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Health is being well socially, physically and mentally and not just the absence of disease. The building blocks and foundation of any building determine whether it will last or not; so also our everyday activities and habits form the building blocks of our health. The things we do have an effect on the body. Some effects are immediate, while many are seen over months and even years.
This month we will be looking at how we can cultivate a healthy lifestyle. They are simple steps we already know, but it’s good to always remind ourselves of them.
Tip 1: You are what you eat!
How much thought do we put into our meals? Nigerians have a variety of food items to choose from, but in the midst of all these choices; how do we decide what is best suitable for our bodies?
[media-credit id=1 align=”aligncenter” width=”640″][/media-credit]An average Nigerian diet comprises of 80% carbohydrate (imagine your plate full of rice) with 10% protein (the meat on top) and 10% vegetable (the stew). This usually doesn’t take into consideration the importance of having the essential food classes in each meal.
A balanced/adequate diet is one which contains all the food classes your body needs. The food classes include:
- Vegetables and fruits
- Fat and oil
All these food classes are meant to be present in your meal, as the body needs them for different functions. Some people remove some food classes from their meals because they are on ‘weight loss diets’ e.g. being on only protein diet without carbohydrate. This is harmful to the body, as there are body functions that the body needs carbohydrates for. If you want to lose weight, it is important to see a dietician, who will calculate what you need based on your current weight. That way, the body will not be deprived of essential nutrients and you will still achieve your weight loss aim.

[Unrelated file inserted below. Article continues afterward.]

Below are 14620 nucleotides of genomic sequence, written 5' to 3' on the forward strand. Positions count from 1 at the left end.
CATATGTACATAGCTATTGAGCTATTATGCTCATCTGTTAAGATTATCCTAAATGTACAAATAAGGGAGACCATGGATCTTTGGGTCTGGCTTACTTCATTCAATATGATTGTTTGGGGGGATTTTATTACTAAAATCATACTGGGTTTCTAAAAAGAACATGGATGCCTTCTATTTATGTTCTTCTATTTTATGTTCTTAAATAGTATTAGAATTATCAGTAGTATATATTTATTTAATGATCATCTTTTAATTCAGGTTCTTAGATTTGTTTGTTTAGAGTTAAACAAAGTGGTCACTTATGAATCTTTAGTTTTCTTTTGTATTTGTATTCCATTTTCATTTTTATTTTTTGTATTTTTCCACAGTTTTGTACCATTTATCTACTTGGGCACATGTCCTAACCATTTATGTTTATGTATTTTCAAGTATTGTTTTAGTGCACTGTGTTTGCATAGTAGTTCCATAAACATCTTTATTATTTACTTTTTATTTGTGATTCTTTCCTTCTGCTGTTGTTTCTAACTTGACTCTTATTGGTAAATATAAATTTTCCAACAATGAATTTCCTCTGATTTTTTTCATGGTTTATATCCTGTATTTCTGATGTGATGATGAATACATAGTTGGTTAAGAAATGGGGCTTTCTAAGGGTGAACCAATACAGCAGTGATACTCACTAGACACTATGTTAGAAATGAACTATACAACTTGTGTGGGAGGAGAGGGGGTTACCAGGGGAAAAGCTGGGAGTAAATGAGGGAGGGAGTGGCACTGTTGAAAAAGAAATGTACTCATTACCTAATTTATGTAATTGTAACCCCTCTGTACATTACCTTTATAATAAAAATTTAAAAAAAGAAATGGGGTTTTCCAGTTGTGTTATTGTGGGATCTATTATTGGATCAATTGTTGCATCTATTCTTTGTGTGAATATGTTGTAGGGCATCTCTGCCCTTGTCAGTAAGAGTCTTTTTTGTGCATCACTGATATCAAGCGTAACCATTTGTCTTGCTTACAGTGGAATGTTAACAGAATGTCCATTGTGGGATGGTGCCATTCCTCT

Also go for healthier options e.g. brown rice instead of white, olive oil or other low fat oils instead of vegetable oil with cholesterol.
There’s also this idea that people can eat anything (including junk foods), as long as they are taking dietary supplements. This is like taking medicine and poison at the same time. Dietary supplements should be complementary to a healthy diet and not a substitute for one.
Here’s a picture guide to how all the food classes should be present in a meal.
[media-credit name=”choosemyplate.gov” align=”aligncenter” width=”459″][/media-credit].
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